Can Student Loan Debt be Discharged in Bankruptcy?

Student Loans

When posing the question “Can you file bankruptcy on student loans?” many have probably been told a simple “no.” The reality is while it can be difficult to discharge student loan debt in bankruptcy, it can be done. However, you should seriously consider all of your debt relief options before you attempt to file for bankruptcy. It can be a costly process, and the consequences of filing for bankruptcy can be serious. With that said, we’ll explore how to file for student loan bankruptcy, below.

How to File for Bankruptcy on Student Loans

  1. Hire an Attorney: Having an attorney on your side with experience in student loan debt can certainly make the process of filing for bankruptcy run in a smooth and less-stressful fashion. However, it isn’t legally required that you hire a bankruptcy attorney and doing so will tack on extra costs. If you’re able to afford those extra costs, some experts say you may be disqualified from student loan forgiveness entirely.
  2. File for Chapter 7 or Chapter 13 Bankruptcy: Despite its pitfalls, you do need to file for bankruptcy in some form or fashion. If you’ve already filed without attempting to discharge your student loans, you’ll have the option of reopening the case and arguing for them to be cleared.
  3. Begin the Adversary Proceeding by Filing a Complaint: The only way to discharge student loans in bankruptcy is to file an additional lawsuit called an adversary proceeding. The first step here is to file a written complaint that details your case, which will be disputed until a judge makes a final decision. It’s possible to get a full discharge, partial discharge, or no discharge.

In your letter for your adversary proceeding, you need to prove what is called “undue hardship.” Most courts use the Brunner Test to determine if your student loans meet undue hardship standards. Here are the three parts of the Brunner Test that you’re required to meet to have your student loans discharged:

  1. Based on your current income and expenses, making your student loan payments would prevent you from maintaining a minimal standard of living for yourself and your dependents.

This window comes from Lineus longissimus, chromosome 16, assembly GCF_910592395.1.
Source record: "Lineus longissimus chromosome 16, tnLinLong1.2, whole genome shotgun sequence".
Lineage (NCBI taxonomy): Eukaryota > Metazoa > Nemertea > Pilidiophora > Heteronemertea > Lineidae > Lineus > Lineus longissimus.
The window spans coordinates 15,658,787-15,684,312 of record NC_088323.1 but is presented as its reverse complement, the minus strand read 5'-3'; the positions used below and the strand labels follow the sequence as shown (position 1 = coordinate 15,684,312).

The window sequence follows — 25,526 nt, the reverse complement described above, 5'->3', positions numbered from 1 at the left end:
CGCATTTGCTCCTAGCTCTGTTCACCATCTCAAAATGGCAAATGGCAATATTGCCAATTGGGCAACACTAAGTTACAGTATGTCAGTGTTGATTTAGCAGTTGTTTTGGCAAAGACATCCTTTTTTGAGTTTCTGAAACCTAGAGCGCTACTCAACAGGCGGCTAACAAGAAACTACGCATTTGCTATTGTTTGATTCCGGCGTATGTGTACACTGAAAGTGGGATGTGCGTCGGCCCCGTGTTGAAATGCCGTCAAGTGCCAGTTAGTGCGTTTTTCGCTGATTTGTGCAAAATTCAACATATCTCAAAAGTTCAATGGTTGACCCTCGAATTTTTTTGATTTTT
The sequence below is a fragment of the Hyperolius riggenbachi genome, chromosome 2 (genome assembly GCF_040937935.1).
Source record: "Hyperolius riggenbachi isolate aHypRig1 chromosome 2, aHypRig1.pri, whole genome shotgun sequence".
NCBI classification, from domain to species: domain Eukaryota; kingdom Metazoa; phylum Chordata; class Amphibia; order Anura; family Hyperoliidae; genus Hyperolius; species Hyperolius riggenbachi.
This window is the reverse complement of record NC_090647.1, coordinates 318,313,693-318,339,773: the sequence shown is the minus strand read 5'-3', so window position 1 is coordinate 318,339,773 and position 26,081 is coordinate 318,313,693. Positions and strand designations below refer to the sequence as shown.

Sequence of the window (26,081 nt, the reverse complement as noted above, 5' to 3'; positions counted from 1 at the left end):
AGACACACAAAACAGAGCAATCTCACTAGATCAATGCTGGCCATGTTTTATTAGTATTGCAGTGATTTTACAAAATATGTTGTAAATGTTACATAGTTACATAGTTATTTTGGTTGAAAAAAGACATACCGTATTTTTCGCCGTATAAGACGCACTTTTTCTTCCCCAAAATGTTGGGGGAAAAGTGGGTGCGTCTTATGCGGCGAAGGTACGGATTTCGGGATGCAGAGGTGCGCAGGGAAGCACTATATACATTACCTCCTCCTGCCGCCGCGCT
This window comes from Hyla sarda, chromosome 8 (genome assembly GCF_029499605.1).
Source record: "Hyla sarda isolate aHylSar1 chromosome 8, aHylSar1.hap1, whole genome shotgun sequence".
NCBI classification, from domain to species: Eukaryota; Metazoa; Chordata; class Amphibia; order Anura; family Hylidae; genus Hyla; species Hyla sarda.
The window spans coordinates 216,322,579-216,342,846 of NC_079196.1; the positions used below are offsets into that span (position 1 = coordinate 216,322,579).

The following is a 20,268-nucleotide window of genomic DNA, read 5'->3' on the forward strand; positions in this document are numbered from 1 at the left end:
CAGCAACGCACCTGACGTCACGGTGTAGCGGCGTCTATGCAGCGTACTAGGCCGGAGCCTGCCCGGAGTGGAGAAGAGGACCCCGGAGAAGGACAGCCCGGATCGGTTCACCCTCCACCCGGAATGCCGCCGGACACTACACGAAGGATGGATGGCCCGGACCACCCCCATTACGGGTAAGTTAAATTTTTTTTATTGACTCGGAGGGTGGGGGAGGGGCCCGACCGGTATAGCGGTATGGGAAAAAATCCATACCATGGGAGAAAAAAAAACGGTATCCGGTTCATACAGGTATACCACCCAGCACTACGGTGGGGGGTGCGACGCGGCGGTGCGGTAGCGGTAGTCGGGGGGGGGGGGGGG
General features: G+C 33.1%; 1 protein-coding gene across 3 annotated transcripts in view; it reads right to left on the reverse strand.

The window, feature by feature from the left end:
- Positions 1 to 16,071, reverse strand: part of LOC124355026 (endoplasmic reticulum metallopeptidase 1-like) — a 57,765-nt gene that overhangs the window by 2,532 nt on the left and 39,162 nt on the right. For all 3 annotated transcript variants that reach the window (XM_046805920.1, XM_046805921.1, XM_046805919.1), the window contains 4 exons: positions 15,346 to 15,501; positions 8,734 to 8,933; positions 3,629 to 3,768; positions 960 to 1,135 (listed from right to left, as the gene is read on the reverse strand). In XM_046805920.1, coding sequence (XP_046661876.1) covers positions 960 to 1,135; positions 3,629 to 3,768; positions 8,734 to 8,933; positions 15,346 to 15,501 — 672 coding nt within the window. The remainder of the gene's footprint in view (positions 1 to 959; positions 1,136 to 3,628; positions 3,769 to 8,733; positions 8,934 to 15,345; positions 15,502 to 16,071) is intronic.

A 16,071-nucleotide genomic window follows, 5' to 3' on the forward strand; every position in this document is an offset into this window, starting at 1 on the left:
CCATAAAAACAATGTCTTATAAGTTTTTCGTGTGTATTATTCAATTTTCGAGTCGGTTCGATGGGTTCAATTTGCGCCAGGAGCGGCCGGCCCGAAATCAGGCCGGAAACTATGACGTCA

2. Your current financial situation is not likely to change in the near future.
  3. It can be proven that you’ve made a good faith effort to pay off your student loans.

Alternatives to Filing for Student Loan Bankruptcy

Filing for bankruptcy for any reason is a serious decision, and should really only be considered if you’ve already exhausted all of your other options, including:

  • Income-Driven Repayment: Lower your monthly bills based on your income and family size.
  • Loan Forgiveness Programs: A student loan forgiveness program forgives the remaining balance on your loans after you’ve made 120 qualifying monthly payments.
  • Loan Rehabilitation: If your student loans have gone into default, loan rehabilitation provides an opportunity to get them back out. It can remove the default from your credit report and will diminish additional collection costs.
  • Loan Consolidation: Student loan consolidation will roll multiple federal loans into one single federal loan.

Contact Xpress Cash for More Advice on Student Loan Bankruptcy

If you have additional questions on filing for student loan bankruptcy or are seeking alternate ways to get help, such as refinancing, we invite you to contact the professionals at Xpress Cash. Our Michigan, Wisconsin, and Idaho locations are staffed with friendly experts who are ready to help!